Teenagers and Changing Behaviour.

By January 16, 2017Real life

Personal insights from having lived with and around teenagers over the past twelve years.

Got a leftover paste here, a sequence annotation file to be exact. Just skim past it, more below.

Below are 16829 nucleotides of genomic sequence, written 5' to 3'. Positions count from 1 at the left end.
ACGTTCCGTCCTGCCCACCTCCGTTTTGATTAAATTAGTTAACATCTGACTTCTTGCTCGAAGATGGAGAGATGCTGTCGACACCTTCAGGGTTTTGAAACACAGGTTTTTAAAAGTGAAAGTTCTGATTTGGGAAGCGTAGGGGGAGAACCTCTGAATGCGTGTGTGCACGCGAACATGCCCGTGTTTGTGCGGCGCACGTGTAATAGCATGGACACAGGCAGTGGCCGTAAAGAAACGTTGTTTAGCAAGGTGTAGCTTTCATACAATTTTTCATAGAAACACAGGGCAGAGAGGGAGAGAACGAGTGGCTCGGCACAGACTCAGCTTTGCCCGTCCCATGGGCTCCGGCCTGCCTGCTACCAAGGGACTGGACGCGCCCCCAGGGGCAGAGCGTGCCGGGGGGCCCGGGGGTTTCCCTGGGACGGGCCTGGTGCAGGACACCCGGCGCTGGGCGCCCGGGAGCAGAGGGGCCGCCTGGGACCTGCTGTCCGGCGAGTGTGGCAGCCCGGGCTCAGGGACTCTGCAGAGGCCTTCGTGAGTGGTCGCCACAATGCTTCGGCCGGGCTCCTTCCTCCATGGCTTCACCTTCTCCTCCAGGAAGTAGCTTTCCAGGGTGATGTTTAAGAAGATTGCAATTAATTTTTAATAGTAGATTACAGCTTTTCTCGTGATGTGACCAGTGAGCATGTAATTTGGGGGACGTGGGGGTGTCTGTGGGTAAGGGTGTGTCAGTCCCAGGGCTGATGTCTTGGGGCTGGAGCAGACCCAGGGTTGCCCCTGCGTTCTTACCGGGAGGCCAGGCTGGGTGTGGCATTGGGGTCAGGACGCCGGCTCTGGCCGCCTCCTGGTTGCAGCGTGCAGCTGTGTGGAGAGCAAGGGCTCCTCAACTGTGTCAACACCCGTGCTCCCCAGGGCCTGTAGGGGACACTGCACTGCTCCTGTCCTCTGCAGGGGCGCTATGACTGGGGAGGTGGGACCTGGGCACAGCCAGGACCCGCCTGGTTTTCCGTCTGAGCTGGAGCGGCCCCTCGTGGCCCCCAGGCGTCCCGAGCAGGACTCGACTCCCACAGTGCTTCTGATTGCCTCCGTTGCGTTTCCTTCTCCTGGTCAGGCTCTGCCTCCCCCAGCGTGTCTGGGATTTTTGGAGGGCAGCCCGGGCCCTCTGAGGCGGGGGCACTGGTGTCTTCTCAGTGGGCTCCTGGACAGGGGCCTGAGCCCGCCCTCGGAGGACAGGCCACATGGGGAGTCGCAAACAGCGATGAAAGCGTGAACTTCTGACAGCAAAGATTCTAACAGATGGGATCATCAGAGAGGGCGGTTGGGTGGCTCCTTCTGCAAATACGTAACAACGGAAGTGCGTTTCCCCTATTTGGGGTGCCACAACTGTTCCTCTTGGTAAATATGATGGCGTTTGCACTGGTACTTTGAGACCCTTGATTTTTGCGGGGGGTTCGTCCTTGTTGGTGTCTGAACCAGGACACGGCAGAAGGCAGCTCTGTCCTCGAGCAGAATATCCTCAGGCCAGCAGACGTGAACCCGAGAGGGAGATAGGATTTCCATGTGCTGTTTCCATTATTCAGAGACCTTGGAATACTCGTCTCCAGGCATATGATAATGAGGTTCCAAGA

Have you ever wondered why some people are more successful in life than others? On the surface, do they seem to have the perfect relationship, and does it seem that their business provides them with abundance. Take a look at your own circle of friends; how does their life, career, and relationships compare to yours? From the moment, we are born, our parents and other significant adults, guide us, tell us what to do and attempt to mould us into a version of themselves. Growing up; whether it be at home with our parents, or at school, if we were allowed to become who we were naturally destined to be, then I believe that we could all achieve greater things. If a child is great at sport at school they receive a lot of focus and end up being trained by the best, unlike someone who is good at art or cooking. If we were to come home with a report card with five “A’s” and one “F” then the focus would be on the F, and how we could improve in that area as opposed to just celebrating the “A’s” this only leads to judgement and isolation. Unfortunately, teachers do not have the time nor are they paid enough to spend on individual students, encouraging them to find and nurture their Natural Talent. We all grow up under the influence of our parents, family, relatives, teachers, friends etc. We are also influenced by cultures, religions, and our environment. For instance, someone growing up on the Northern Beaches of Sydney would have very different values than someone who had grown up in a war-torn city in the Middle East. These influences become our form of belief which in turn underpins our values. We act in accordance with our values, and these become our behaviour. As teenagers, we all start to question our ‘taught’ beliefs and values as our own values and beliefs mature. Many teenagers will become disconnected from their parents and wonder why: “they don’t get me?” Some will move on and become aligned with whom they naturally are; whilst others just become stuck. These youngsters may even withdraw, develop a sense of not belonging and some may become depressed. This period of change is equally as confusing and confronting for parents causing them to become stuck or depressed themselves. Parents may see this change in behaviour as rebellious and may try to mould the teenager, to be more like themselves. A better solution would be to encourage the teenager to develop into the person they are destined to be.  I know with my own son, it became a series of negotiations, over a period of time, allowing him to have buy into how he could develop his own routine around school/uni and life. I found that there was room for compromise on my behalf as my values & beliefs were not as applicable today as they were during my life. This negotiation allowed us both to contribute and we found that our needs were also satisfied, the result became the ground rules by which we still abide today. Around the time kids reach HSC age, anxiety is high and many lack direction and confidence in where they will head once high school is over. Some will take a gap break; others sign up for courses that have no relevance to them and will find themselves dropping out and they may well repeat this process over and over again. I am not saying that this applies to all young people, a large number of this group will be able to identify with themselves, if they are lucky enough to discover their Natural Talent and align with their own individual values. I feel that a lot of this lack of fluidity between parents and their children can be put down to the usual everyday stresses of long working hours, peer pressures, and financial struggles. A large number of children are in the care of the Grandparents, who in turn instil their own particular values from their generation onto their grandchildren. And so, the gap widens, everyone means well and does their part with best intentions, however, the way in which kids learn, act and behave today, is unchartered territory for most adults, more so when we have increasing differences in age and advancing technology. As I have identified, teenagers generally experience internal conflict, which in turn causes much angst. If these teenagers were to receive assistance in finding and aligning with their own values and were given permission to behave according to their own beliefs and rules, this may be the key to their Success in Life, Relationships, and Career. This does not only apply to teenagers and young adults, adults themselves who feel stuck or anxious would find enormous value to both career and relationships if they were to align with their true values.   Warwick Hood’s long and diverse business career has carried one common theme. Success. He’s a builder of businesses – a person with the confidence and vision to take his entrepreneurial ideas to the start-up stage and beyond. Warwick’s also held senior executive roles in the corporate world, where his foresight, people skills, and gift for strategy have been some of the keys to his achievements. Warwick’s business journey has taken him through the infrastructure, construction and mining industries in Australia, Hong Kong, Vietnam and the Pacific. His role as CEO and founder of Momentum Performance is a reflection of everything he’s learned along the way. That, and a passion for helping people achieve their true potential.

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